- Associated Press - Saturday, January 21, 2017

NEW ORLEANS (AP) - The nearly 2,000 kids and teens exhibiting animals at this year’s state livestock show will see far fewer small cash prizes awarded, but pay far less in entry fees.

Instead of paying up to $30 for each animal entered, each 4-H or FFA member will now pay a single $20 entry fee for the show Feb. 11-18.

“I had one young man call last week to ask what was up. Last year, he showed five animals. His entry fee was $150. This year it’s going to be 20 bucks. He was quite happy,” Dwayne Nunez, manager of the LSU AgCenter Livestock Show, said Wednesday.

Competitors average two or three entries each, he said. For a while, Nunez said, he thought the summer floods would cut the number of entrants. But he now expects numbers similar to last year’s, when 1,900 students showed 1,800 breeding animals, 1,300 market animals, 156 pens of broilers (with three birds each) and 800 individual exhibition chickens.

Nunez said the show will continue to give 82 sponsored cash prizes, ranging from $50 to $2,500.

Entry fees covered thousands of small prizes for finishing in the top three, five or 10 of a class of animals.

There are lots and lots of classes. For instance, there are scores just for different kinds and ages of cattle. And dairy and beef cattle are only two of the eight animal categories, along with breeding and market swine, sheep and goats; and exhibition and broiler poultry.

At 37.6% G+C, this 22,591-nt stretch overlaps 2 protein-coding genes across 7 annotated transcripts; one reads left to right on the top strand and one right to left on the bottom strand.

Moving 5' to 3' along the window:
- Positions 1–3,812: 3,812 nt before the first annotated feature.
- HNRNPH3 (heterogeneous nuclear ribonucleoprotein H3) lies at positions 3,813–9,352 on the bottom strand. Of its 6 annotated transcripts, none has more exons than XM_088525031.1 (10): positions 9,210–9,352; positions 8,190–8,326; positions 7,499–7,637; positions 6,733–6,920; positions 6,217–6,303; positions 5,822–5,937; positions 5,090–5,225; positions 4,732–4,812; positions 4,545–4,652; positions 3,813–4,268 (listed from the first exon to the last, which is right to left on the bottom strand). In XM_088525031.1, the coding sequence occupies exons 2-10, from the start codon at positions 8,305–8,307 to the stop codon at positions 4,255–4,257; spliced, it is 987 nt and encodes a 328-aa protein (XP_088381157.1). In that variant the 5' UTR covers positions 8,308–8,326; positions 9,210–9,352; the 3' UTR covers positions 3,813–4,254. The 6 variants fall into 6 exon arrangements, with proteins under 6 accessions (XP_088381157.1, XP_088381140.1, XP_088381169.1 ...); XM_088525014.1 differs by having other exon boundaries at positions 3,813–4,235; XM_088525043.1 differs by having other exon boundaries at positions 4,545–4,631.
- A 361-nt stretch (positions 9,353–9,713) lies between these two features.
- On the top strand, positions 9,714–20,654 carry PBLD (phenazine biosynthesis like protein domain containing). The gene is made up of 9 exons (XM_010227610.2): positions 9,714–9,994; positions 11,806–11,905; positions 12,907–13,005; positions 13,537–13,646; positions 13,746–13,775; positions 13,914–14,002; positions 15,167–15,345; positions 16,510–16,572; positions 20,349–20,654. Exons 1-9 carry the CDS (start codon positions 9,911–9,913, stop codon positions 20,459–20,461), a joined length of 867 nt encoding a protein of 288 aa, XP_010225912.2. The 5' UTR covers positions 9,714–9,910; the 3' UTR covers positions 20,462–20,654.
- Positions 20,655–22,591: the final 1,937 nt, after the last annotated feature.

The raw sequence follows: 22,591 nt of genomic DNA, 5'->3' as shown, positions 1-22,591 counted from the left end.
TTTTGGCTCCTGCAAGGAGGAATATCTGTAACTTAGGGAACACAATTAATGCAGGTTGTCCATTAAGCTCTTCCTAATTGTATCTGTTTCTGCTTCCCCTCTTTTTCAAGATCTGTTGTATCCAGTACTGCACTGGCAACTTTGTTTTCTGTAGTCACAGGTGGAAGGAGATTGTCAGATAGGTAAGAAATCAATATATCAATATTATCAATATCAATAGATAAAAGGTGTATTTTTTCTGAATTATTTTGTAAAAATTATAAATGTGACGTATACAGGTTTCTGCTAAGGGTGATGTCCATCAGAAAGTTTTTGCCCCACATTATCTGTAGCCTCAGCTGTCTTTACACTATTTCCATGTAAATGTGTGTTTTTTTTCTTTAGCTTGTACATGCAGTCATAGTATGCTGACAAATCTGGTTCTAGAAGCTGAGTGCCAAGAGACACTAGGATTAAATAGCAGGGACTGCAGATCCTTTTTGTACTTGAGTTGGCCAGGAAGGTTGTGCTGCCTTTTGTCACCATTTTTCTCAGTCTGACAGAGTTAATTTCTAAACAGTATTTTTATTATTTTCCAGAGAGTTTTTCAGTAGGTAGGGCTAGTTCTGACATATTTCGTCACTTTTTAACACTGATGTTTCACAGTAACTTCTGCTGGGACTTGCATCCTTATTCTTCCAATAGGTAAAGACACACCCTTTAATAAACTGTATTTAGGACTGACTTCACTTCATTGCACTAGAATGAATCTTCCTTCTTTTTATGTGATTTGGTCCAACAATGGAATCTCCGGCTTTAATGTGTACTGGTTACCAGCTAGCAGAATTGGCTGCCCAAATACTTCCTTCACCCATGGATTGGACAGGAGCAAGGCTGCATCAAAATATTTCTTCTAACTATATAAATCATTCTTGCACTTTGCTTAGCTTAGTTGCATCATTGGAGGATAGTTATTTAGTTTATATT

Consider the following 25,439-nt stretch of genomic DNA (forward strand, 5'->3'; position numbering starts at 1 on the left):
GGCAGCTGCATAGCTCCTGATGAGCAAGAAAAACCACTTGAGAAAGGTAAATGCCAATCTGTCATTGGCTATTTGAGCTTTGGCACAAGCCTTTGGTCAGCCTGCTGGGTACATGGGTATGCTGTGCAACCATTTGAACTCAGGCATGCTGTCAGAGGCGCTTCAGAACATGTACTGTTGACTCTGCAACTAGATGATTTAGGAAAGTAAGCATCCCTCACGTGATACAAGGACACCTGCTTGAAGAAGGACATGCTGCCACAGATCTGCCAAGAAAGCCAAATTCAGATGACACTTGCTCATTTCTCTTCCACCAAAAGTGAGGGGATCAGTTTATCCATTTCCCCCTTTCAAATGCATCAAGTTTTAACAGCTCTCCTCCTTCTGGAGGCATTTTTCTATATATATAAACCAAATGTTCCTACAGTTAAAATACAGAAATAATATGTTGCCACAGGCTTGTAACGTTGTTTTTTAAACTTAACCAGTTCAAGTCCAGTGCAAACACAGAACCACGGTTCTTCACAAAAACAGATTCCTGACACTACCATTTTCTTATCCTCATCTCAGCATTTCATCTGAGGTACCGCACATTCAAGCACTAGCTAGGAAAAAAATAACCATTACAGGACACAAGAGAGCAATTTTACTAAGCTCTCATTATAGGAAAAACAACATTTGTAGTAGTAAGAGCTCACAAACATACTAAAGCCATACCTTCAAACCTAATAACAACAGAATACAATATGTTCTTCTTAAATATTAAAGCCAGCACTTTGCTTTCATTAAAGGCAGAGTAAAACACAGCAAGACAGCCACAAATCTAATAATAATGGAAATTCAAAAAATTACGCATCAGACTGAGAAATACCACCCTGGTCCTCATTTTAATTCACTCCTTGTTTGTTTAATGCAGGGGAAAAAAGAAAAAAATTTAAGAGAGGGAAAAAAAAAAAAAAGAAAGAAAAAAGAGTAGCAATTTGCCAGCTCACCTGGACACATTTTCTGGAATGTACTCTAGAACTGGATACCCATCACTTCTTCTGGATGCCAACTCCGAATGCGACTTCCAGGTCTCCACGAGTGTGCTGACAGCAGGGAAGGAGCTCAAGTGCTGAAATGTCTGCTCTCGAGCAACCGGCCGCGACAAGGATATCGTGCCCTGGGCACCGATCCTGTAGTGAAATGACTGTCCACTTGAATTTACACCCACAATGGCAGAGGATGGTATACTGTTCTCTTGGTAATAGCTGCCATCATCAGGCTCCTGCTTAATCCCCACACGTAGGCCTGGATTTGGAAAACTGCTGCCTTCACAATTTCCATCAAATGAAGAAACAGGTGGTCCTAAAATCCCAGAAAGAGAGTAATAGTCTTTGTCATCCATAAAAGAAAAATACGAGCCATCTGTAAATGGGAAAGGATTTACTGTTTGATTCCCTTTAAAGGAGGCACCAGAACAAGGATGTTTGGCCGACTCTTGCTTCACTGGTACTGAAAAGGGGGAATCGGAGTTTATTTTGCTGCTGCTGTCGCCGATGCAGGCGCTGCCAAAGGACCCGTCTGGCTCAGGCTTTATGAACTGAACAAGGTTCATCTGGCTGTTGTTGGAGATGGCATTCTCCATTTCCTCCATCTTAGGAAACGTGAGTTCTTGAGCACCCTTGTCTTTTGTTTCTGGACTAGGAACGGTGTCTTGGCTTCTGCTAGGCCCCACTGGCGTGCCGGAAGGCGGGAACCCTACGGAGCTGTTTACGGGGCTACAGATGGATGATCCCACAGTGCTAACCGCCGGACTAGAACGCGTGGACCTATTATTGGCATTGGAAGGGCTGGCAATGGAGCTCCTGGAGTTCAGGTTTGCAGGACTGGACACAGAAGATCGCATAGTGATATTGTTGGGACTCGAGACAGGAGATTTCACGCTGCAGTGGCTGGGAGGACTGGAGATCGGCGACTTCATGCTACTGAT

And the entry fee for each species had to be paid at a different time and place.

First prize in some classes was worth $30 or more, but most of the prize checks were for $5 to $15, Nunez said.

For each check written, the recipient’s Social Security number was needed. “We’re eliminating that security issue,” he said.

Class winners will still get ribbons for 1st through 10th place, and all others get participation ribbons, he said.

Birds and animals judged at district competitions to meet market, Industry, and breed standards qualify for the state show.

Copyright © 2019 The Washington Times, LLC.

The Washington Times Comment Policy

The Washington Times welcomes your comments on Spot.im, our third-party provider. Please read our Comment Policy before commenting.

 

Click to Read More and View Comments

Click to Hide